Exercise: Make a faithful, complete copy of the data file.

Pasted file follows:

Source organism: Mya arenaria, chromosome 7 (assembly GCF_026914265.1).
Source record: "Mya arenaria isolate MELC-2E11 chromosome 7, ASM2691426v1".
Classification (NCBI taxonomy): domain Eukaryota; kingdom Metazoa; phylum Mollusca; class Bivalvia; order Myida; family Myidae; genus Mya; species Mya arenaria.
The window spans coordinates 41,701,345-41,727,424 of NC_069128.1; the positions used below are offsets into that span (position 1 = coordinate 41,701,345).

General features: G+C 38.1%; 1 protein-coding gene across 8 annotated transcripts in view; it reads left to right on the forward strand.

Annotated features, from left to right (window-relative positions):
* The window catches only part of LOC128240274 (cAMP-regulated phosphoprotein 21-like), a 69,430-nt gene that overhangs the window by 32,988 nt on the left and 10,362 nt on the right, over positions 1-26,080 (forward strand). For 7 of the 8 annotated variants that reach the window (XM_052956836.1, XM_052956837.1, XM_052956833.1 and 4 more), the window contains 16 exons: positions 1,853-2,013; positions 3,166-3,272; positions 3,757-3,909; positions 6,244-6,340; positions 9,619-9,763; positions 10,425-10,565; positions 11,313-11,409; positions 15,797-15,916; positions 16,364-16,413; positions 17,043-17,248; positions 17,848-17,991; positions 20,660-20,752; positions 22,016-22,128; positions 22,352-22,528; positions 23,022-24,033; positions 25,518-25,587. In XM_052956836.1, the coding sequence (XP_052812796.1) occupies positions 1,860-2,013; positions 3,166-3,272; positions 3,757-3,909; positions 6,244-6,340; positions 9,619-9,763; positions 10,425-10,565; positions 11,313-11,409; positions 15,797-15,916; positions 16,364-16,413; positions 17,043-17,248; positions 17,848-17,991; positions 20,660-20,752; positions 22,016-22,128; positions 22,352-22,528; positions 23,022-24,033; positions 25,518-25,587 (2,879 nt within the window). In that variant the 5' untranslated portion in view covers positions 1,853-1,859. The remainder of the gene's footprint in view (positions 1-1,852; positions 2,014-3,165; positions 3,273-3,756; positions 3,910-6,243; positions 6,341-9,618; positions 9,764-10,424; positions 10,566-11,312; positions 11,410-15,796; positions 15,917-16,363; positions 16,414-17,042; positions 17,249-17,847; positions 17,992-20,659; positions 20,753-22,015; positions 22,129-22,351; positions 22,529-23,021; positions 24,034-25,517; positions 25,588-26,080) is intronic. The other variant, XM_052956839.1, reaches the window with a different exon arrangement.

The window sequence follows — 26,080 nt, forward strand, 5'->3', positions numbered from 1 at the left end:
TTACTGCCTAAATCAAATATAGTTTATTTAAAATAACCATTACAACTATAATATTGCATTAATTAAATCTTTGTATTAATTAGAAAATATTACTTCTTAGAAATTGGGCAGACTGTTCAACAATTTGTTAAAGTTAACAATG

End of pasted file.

Source organism: Mya arenaria, chromosome 7 (assembly GCF_026914265.1).
Source record: "Mya arenaria isolate MELC-2E11 chromosome 7, ASM2691426v1".
Classification (NCBI taxonomy): domain Eukaryota; kingdom Metazoa; phylum Mollusca; class Bivalvia; order Myida; family Myidae; genus Mya; species Mya arenaria.
The window spans coordinates 41,701,345-41,727,424 of NC_069128.1; the positions used below are offsets into that span (position 1 = coordinate 41,701,345).

General features: G+C 38.1%; 1 protein-coding gene across 8 annotated transcripts in view; it reads left to right on the forward strand.

Annotated features, from left to right (window-relative positions):
* The window catches only part of LOC128240274 (cAMP-regulated phosphoprotein 21-like), a 69,430-nt gene that overhangs the window by 32,988 nt on the left and 10,362 nt on the right, over positions 1-26,080 (forward strand). For 7 of the 8 annotated variants that reach the window (XM_052956836.1, XM_052956837.1, XM_052956833.1 and 4 more), the window contains 16 exons: positions 1,853-2,013; positions 3,166-3,272; positions 3,757-3,909; positions 6,244-6,340; positions 9,619-9,763; positions 10,425-10,565; positions 11,313-11,409; positions 15,797-15,916; positions 16,364-16,413; positions 17,043-17,248; positions 17,848-17,991; positions 20,660-20,752; positions 22,016-22,128; positions 22,352-22,528; positions 23,022-24,033; positions 25,518-25,587. In XM_052956836.1, the coding sequence (XP_052812796.1) occupies positions 1,860-2,013; positions 3,166-3,272; positions 3,757-3,909; positions 6,244-6,340; positions 9,619-9,763; positions 10,425-10,565; positions 11,313-11,409; positions 15,797-15,916; positions 16,364-16,413; positions 17,043-17,248; positions 17,848-17,991; positions 20,660-20,752; positions 22,016-22,128; positions 22,352-22,528; positions 23,022-24,033; positions 25,518-25,587 (2,879 nt within the window). In that variant the 5' untranslated portion in view covers positions 1,853-1,859. The remainder of the gene's footprint in view (positions 1-1,852; positions 2,014-3,165; positions 3,273-3,756; positions 3,910-6,243; positions 6,341-9,618; positions 9,764-10,424; positions 10,566-11,312; positions 11,410-15,796; positions 15,917-16,363; positions 16,414-17,042; positions 17,249-17,847; positions 17,992-20,659; positions 20,753-22,015; positions 22,129-22,351; positions 22,529-23,021; positions 24,034-25,517; positions 25,588-26,080) is intronic. The other variant, XM_052956839.1, reaches the window with a different exon arrangement.

The window sequence follows — 26,080 nt, forward strand, 5'->3', positions numbered from 1 at the left end:
TTACTGCCTAAATCAAATATAGTTTATTTAAAATAACCATTACAACTATAATATTGCATTAATTAAATCTTTGTATTAATTAGAAAATATTACTTCTTAGAAATTGGGCAGACTGTTCAACAATTTGTTAAAGTTAACAATG